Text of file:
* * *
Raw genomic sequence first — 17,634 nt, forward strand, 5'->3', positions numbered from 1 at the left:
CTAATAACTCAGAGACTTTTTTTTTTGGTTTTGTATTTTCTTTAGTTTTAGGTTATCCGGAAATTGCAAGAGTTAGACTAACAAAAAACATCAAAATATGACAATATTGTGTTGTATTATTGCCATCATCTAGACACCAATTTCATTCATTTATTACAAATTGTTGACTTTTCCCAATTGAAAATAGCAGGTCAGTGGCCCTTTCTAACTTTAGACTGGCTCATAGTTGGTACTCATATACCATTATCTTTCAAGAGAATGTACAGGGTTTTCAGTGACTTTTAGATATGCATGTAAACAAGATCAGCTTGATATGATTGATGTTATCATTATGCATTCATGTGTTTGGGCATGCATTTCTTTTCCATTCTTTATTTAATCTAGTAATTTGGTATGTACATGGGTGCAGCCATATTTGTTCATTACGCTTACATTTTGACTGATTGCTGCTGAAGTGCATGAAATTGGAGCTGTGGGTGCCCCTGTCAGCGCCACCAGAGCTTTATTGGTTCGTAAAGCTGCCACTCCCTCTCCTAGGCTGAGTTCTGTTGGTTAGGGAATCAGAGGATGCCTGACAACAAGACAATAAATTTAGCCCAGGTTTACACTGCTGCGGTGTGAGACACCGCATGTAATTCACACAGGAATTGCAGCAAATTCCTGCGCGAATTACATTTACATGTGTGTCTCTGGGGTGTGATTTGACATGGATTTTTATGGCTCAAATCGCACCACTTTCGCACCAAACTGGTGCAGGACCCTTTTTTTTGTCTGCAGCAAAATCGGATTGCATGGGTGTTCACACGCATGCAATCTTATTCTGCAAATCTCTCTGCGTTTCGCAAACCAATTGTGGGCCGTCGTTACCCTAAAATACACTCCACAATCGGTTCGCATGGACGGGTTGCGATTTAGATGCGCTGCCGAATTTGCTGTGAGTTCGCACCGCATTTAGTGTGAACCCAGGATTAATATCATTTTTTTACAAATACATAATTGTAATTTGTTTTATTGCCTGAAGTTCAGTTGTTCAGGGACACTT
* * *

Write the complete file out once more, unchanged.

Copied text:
Raw genomic sequence first — 17,634 nt, forward strand, 5'->3', positions numbered from 1 at the left:
CTAATAACTCAGAGACTTTTTTTTTTGGTTTTGTATTTTCTTTAGTTTTAGGTTATCCGGAAATTGCAAGAGTTAGACTAACAAAAAACATCAAAATATGACAATATTGTGTTGTATTATTGCCATCATCTAGACACCAATTTCATTCATTTATTACAAATTGTTGACTTTTCCCAATTGAAAATAGCAGGTCAGTGGCCCTTTCTAACTTTAGACTGGCTCATAGTTGGTACTCATATACCATTATCTTTCAAGAGAATGTACAGGGTTTTCAGTGACTTTTAGATATGCATGTAAACAAGATCAGCTTGATATGATTGATGTTATCATTATGCATTCATGTGTTTGGGCATGCATTTCTTTTCCATTCTTTATTTAATCTAGTAATTTGGTATGTACATGGGTGCAGCCATATTTGTTCATTACGCTTACATTTTGACTGATTGCTGCTGAAGTGCATGAAATTGGAGCTGTGGGTGCCCCTGTCAGCGCCACCAGAGCTTTATTGGTTCGTAAAGCTGCCACTCCCTCTCCTAGGCTGAGTTCTGTTGGTTAGGGAATCAGAGGATGCCTGACAACAAGACAATAAATTTAGCCCAGGTTTACACTGCTGCGGTGTGAGACACCGCATGTAATTCACACAGGAATTGCAGCAAATTCCTGCGCGAATTACATTTACATGTGTGTCTCTGGGGTGTGATTTGACATGGATTTTTATGGCTCAAATCGCACCACTTTCGCACCAAACTGGTGCAGGACCCTTTTTTTTGTCTGCAGCAAAATCGGATTGCATGGGTGTTCACACGCATGCAATCTTATTCTGCAAATCTCTCTGCGTTTCGCAAACCAATTGTGGGCCGTCGTTACCCTAAAATACACTCCACAATCGGTTCGCATGGACGGGTTGCGATTTAGATGCGCTGCCGAATTTGCTGTGAGTTCGCACCGCATTTAGTGTGAACCCAGGATTAATATCATTTTTTTACAAATACATAATTGTAATTTGTTTTATTGCCTGAAGTTCAGTTGTTCAGGGACACTT